We have been offering reasons why public worship is better than private. Public worship is the gathered, corporate worship of a local church. Private worship includes times of informal worship apart from the church: small groups, private Bible study and prayer, and family worship. Sometimes Christians today offer a lopsided, over-individualized view of the Christian life, hinging the whole matter on private worship and devotions. And while we agree that the discipline of private worship is an essential part of our religion, I am nevertheless arguing that public worship is better. Between parts one and two, I’ve already offered three reasons for this.1
The fourth reason public worship is better than private worship is that the preaching in public worship is better suited to help you see deficiencies in your Christian life. When your pastor preaches the Word of God to you, he is more likely than you to observe ways the Scriptures push you to follow Christ in ways you are not already.
Even when your pastor generally applies the Word of God across the whole congregation, he is usually better at applying the Word to you for your spiritual correction than you are when you sit and read the word for yourself. There are a couple reasons for this. Your pastor has the calling and time to study the Word to a much greater extent than you are able, and thus normally spends more time meditating upon the Word of God and its doctrine and application than you do.
In addition, we’re often (lamentably) lazy with our personal Bible study. We don’t take the time to think over points of conviction. And even if we were doing this in our personal Bible study like we ought, we are very sympathetic to ourselves. We tend to gloss over our sins (and especially our habitual sins) and not consider them like we ought. Christ Jesus, in his grace, has given to his church pastors and teachers to help us see those matters in clearer light.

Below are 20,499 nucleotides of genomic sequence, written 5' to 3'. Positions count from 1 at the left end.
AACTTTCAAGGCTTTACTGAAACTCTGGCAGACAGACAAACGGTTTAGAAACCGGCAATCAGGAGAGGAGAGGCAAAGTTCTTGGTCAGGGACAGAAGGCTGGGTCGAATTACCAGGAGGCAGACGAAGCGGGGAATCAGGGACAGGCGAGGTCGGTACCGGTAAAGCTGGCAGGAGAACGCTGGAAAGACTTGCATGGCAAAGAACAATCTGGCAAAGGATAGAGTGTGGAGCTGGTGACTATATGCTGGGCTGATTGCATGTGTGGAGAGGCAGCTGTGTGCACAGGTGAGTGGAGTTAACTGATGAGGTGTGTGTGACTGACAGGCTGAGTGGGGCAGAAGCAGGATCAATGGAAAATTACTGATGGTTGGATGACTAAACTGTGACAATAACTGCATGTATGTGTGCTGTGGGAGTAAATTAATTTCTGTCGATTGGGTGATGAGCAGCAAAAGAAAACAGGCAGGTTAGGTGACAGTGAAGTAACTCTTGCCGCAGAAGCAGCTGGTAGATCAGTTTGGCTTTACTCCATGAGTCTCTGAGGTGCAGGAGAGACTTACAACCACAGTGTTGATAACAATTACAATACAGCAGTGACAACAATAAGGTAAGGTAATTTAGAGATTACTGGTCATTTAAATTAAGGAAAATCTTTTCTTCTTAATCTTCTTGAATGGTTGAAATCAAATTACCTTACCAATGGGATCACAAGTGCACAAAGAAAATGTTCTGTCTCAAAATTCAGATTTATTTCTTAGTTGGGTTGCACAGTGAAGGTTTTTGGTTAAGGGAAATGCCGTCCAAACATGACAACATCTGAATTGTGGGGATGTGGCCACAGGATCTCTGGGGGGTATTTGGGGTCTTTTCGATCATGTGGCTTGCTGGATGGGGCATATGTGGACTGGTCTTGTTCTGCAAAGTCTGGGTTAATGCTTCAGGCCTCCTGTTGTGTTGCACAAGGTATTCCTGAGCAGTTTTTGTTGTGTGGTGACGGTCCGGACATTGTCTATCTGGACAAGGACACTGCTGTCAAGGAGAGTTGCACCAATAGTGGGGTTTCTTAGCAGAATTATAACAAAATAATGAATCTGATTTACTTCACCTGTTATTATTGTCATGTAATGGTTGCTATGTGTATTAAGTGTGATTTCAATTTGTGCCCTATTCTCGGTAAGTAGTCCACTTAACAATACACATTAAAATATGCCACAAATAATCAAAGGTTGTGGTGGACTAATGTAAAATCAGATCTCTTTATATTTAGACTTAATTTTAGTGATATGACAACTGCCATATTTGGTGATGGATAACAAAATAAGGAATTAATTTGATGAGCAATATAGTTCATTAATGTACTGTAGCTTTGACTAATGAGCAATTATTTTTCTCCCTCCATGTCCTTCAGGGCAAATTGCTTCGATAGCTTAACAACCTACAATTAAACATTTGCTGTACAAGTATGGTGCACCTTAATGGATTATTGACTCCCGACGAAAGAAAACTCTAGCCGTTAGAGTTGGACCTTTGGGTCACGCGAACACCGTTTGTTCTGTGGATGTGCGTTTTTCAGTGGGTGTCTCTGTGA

There is a fifth reason. Public worship is better than private worship because Christians sing more in public worship. Even if you sing in your times of private worship, you don’t likely sing as much as you do at your church’s gatherings for worship. And, even if you did, you can’t, when you’re sitting at home singing, “sing to one another” in all the fullness of what Paul commanded us to do in Colossians and Ephesians (Eph 5:19; Col 3:16). We can only obey the command to sing to each other and together sing to God by gathering with those other believers with whom we’ve covenanted together. So the very command of Paul to “address one another in psalms and hymns and spiritual songs” can only be fulfilled in the setting of corporate worship.
- The first reason is that the New Testament emphasizes corporate worship. The second reason is that the praise of the congregation is better. The third reason is that public worship is better planned and organized. [↩]